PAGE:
Thursday, December 17, 2009

Day Seventeen! Doctor Who Adventure Calendar

The Doctor on My Shoulder, Part One by Daniel Roth

It had been nearly four hours since Mason Valentin managed to convince his mother to let him stay home from school. Every moment since then seemed to tick away with the weight of eternity. He wasn't sick exactly. His fifteen year old heart though was very sick. Love sick, that is. Staring out the bay window, his thoughts wandered to Ana Comparetto, the American girl who'd only just transferred that year.

Since the first day Ana arrived, Mason drank in every detail about her: the streaks of purple that shocked through her otherwise long, brown hair, her unfettered laughter that rang above everyone else's, the incredulous way she would say "What!?" at even the least astounding of revelations. While she longed for something called "Swiss Miss" he longed only for her. She lived just across the way and, gazing towards her house, he ran through all the countless times he'd nearly spoken to her but never quite could. "Coward," he thought to himself.

Before he could dwell a moment longer, Mason caught a glimpse of something peculiar out of the corner of his eye. It didn't seem like much at first, just a few vans passing down the road, but a few turned into a fleet, a seemingly endless parade travelling along every street for as far as the eye could see, white, nameless, and all identical. That wasn't normal at any time, certainly not midday when everyone was at work or school. It was almost as if it were planned that way, something so strange in plain sight but only when no one was looking.

It wasn't long before several of the vans pulled to the side of his street. The drivers all filed out simultaneously with a synchronicity that was almost eerie. Fear growing in the pit of his stomach, Mason's instincts took hold as he dove from the couch, dashed up the stairs, and perched himself silently beneath his parent's window, his eyes peeking out ever so slightly from beneath the curtain. The obstructed view was a small price to pay for Mason to feign at least a hint more safety.

A few moments later, the sound of barking dogs began to ring out in the cold air. Unaffected by the cacophonous warning, the drivers methodically went from house to house, dropping a single parcel at every doorstep. Mason could feel the hair bristle at the back of his neck. As one of the couriers walked towards Mason's front door he instinctively drew in a sharp breath and held it. Mason waited, quiet as he could, for what might happen next. "What if the man tried to enter?" Mason thought. Casting his gaze away from the window, Mason looked to see if there was something he might use to defend himself. A lamp shade, a heavy book, a cricket bat, anything would do.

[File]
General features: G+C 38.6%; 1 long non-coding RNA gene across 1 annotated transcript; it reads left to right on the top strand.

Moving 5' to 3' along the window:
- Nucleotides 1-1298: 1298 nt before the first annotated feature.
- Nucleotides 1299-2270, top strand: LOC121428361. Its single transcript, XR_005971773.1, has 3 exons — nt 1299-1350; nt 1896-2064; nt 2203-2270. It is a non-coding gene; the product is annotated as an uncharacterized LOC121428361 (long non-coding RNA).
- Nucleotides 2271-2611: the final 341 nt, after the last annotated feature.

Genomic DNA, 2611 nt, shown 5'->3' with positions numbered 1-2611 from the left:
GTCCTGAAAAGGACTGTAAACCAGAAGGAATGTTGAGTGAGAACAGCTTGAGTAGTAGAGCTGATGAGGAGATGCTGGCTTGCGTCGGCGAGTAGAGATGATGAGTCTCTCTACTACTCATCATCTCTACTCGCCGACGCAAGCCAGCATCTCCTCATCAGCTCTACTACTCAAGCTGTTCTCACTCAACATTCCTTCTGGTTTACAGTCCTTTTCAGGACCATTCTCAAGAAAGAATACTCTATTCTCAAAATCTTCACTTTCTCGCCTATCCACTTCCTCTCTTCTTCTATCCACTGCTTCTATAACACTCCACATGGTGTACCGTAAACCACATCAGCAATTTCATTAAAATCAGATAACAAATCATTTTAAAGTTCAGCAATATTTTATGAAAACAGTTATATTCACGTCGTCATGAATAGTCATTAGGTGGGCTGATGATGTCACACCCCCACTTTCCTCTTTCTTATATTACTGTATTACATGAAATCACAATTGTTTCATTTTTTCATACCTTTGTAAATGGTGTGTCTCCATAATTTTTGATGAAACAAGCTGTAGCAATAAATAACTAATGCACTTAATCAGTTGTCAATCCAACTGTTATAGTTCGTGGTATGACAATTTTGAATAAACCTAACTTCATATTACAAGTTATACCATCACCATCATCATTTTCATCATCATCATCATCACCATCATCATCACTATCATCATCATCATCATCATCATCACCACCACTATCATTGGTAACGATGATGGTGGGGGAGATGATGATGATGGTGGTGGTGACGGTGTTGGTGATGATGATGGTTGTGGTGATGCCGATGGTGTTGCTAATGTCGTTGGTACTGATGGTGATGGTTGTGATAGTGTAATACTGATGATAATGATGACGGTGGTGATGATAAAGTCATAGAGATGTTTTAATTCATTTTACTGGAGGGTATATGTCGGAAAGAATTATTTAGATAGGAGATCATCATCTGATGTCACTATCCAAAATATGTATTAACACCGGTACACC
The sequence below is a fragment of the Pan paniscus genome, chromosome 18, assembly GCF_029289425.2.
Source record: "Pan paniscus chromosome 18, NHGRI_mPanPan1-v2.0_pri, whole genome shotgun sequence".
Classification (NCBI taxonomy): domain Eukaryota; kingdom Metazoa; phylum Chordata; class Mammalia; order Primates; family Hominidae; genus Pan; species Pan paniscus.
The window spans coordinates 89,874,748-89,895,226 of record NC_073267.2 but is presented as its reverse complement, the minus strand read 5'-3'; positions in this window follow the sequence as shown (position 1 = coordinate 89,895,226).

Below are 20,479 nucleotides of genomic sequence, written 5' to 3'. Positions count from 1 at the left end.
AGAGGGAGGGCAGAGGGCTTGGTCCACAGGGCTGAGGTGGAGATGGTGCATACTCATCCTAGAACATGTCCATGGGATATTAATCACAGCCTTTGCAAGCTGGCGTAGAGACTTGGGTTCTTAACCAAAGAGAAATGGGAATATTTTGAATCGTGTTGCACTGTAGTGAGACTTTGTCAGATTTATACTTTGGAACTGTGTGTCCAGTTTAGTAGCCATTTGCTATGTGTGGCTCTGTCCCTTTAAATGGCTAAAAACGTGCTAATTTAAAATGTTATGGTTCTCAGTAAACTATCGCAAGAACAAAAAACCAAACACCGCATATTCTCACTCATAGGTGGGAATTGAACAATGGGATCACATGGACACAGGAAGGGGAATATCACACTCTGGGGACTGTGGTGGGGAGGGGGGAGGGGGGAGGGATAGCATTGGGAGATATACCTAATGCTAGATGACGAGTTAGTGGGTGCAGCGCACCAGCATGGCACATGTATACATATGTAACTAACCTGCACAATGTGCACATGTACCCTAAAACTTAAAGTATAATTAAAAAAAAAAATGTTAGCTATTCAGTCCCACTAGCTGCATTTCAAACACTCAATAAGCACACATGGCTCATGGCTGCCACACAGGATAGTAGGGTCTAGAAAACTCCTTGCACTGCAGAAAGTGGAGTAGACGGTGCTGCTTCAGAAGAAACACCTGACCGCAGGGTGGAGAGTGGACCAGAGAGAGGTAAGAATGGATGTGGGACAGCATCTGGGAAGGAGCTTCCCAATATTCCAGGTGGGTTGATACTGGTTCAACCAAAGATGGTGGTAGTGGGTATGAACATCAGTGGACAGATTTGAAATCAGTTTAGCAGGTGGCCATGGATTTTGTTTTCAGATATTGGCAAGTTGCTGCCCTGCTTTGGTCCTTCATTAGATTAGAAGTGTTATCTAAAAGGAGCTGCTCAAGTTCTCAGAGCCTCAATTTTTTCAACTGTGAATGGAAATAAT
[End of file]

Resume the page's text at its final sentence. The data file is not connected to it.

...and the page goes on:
The sound of doors slamming snapped Mason out of his panicked planning. As the vans' engines revved, Mason clambered back towards the window just in time to see a few remaining cars slowly disappear around the corner. The entire bizarre event had ended almost as quickly as it had begun and, thinking it over, Mason felt incredibly silly crouched in the corner of his parent's bedroom. "No wonder I can't even work up the courage to talk to a girl. Scared of a few vans... I really am a coward," he moaned aloud. With that final, self-pitying thought, Mason crept back down the stairs to retrieve the package that had been left on the front stoop.

The lock on the door made what felt like an unnecessarily audible 'click' as it turned. Finally pushing back his unwarranted fears, Mason opened the door. There, at the top of the steps, was a small, brown, thoroughly unremarkable box. Its only distinguishing feature was an envelope taped to its side. Retrieving it, Mason, having had enough of fear for one day opened the envelope and emptied its contents. In it was a simple note that read: DO NOT OPEN 'TIL XMAS.
What a laugh! What sort of kid would ever heed such a warning? "You are so opened, box!" Mason announced, addressing the package as though it were a defendant to be sentenced. He picked the box up with triumph and closed the door behind him.